Healthy ageing: Is the microbiome the conductor?

By Nikki Hancocks

- Last updated on GMT

getty | chombosan
getty | chombosan

Related tags microbiome Gut health Digestion Healthy ageing

With the gut microbiome holding the key to almost every aspect of our health, from digestion and immunity, to hormonal balance and skin health, it should perhaps come as no surprise that healthy ageing may well start with the promotion of beneficial gut microbiota.

New research is starting to uncover exciting links between the gut and muscle health, as well as blood-glucose control.

And now, as consumers are looking for preventative approaches to staying healthy and adopting a long-term approach to health maintenance, there is great interest in this central conductor.

Anke Sentko, Vice President Regulatory Affairs & Nutrition Communication at Beneo, discusses the emerging science which reveals the gut's wide range of health promoting roles as we reach our golden years.

"The gut has a number of important roles to play in addition to digestion and excretion - it is a hormone producing organ, it has an extensive nervous system and therefore is sometimes called our 'second brain', and it is where approximately 70% of our immune system and the gut microbiota is located.

"The gut wall is the barrier towards the metabolism of the microorganisms. These microorganisms of the gut microbiota create their own microcosmos, their specific gut environment, which influences the microbiota composition and the effects generated by those.

"As a result, the gut is important for the health of the whole body because, over and above managing digestion and excretion processes, it communicates with other organs in the body including the brain. This means immunity, mood, and digestive health are closely linked. Therefore, it is no surprise that good long-term health and inner protection starts with promoting beneficial gut microbiota.

"Ageing means that the cells, organs, blood circulation, brain function etc. in the body lose their optimum function. As people age, their gut microbiome changes, and their inner defence system is weakened. Also, their blood glucose regulation system doesn’t work as efficiently, cognition goes down and other health risks increase. However, gut microbiome research over the past decade has shown that if the microbiota in the gut is steered in the right direction, it can have a preventive and even a potential therapeutic role on healthier ageing."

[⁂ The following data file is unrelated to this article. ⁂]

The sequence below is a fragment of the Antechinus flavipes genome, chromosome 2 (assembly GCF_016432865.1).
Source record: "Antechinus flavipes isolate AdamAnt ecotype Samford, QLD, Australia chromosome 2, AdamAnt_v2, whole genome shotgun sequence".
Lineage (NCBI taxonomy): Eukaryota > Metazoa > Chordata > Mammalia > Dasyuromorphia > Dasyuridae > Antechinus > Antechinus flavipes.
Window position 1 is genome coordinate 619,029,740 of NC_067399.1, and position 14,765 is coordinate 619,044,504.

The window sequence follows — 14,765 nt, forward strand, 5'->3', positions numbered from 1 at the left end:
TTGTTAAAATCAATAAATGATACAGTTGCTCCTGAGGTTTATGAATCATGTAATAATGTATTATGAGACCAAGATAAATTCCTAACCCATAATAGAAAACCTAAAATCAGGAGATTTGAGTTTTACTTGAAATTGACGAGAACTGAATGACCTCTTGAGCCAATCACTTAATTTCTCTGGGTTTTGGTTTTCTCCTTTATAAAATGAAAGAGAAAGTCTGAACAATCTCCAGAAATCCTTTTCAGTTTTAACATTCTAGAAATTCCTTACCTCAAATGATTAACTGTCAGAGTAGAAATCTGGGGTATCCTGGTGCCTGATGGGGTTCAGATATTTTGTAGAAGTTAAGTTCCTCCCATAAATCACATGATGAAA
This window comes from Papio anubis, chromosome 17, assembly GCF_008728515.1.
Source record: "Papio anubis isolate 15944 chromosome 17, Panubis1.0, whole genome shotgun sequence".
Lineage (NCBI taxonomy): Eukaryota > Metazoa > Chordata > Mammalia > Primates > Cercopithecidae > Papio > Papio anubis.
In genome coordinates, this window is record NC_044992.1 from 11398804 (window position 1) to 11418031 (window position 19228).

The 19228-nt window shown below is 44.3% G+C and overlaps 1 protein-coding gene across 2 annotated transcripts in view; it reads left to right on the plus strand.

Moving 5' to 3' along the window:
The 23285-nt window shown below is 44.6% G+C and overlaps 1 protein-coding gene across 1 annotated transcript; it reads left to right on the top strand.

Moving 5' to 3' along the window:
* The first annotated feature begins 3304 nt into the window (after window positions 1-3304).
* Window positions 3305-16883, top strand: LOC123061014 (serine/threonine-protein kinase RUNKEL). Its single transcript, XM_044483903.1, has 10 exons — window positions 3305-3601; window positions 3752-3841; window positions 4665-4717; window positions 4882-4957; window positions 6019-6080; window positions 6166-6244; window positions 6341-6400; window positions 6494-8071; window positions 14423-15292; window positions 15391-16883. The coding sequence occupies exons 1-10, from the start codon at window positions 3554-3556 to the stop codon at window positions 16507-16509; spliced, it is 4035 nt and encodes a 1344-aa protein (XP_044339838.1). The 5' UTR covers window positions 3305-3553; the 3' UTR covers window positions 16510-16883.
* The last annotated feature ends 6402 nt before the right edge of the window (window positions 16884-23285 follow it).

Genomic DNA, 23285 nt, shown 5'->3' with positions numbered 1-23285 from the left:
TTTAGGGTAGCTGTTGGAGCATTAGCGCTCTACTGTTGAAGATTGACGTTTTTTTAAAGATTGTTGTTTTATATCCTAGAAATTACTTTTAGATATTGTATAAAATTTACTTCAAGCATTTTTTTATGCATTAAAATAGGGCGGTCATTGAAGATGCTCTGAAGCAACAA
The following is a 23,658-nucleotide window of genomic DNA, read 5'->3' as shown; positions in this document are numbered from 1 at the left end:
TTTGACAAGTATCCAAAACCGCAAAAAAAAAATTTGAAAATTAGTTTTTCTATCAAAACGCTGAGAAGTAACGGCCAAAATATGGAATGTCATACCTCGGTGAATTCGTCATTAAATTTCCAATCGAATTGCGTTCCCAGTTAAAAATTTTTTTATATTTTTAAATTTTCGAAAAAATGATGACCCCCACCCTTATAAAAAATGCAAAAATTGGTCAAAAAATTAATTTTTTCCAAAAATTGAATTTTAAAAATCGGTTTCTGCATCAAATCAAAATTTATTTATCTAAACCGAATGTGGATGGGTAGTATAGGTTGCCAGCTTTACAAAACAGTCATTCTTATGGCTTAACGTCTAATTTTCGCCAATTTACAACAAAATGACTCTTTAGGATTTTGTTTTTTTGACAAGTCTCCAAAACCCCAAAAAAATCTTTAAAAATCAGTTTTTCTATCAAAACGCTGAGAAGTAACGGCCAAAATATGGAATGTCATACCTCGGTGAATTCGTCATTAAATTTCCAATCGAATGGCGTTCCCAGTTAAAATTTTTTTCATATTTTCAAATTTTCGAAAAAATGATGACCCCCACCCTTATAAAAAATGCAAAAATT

Dysbiosis and frailty

Sentko explains that, with age, factors such as diet, medication, environmental factors and lifestyle factors can reduce the diversity of bacteria in the gut, thereby knocking the stability of the ecosystem, meaning an imbalance of the microbiota may occur - known as dysbiosis - and this involves a potential enrichment of the potentially harmful bacteria groups.

As well as compromising a person’s inner defence system, new research​ also indicates that gut dysbiosis in the elderly may contribute to changes in muscle size, their composition and function.

Low skeletal muscle mass is often associated with frailty in older adults which increases their susceptibility to adverse outcomes and negatively affects their quality of life

Looking into how microbiome modulation can therefore impact frailty, one study from the University of Valencia​ even found that a prebiotic supplement containing a mixture of inulin plus fructo-oligosaccharides could help manage exhaustion and handgrip strength, important aspects of frailty, in participants aged 65 and over.

"Gut friendly foods, such as those enriched with prebiotic inulin and oligofructose, can be supportive in nourishing beneficial bacteria (i.e. Bifidobacteria) within the microbiota as a person gets older."

Discussing scientifically backed prebiotic ingredients, she notes that inulin and oligofructose are the only plant-based proven prebiotics and chicory root fibre is one of the very few proven prebiotics that selectively nourishes the beneficial gut microbiota​ and supports digestive health​, wellbeing​, the immune system​ and weight management​.

The blood-glucose factor

Sentko adds there is growing understanding of how developing non-communicable diseases (NCDs), such as diabetes and being overweight, increases with age, and how such diseases and their onset can be influenced by diet and lifestyle related changes.

Again, this is an area where prebiotics could play a key role, according to Sentko: "This has led to more and more consumers making the connection that managing blood glucose levels is a key way to help promote long-term health. Moreover, high blood sugars levels are influencing the immune system negatively. Blood sugar management is increasingly being linked to ageing well, and food and beverage products that lower blood sugar levels are on the rise in this space.

"Chicory root fibres, such as Beneo’s Orafti Inulin and Oligofructose, contribute to a low glycaemic diet by replacing available carbohydrates and enriching the food with dietary fibres. Thus, they can help in the creation of foods and beverages that support blood sugar management."

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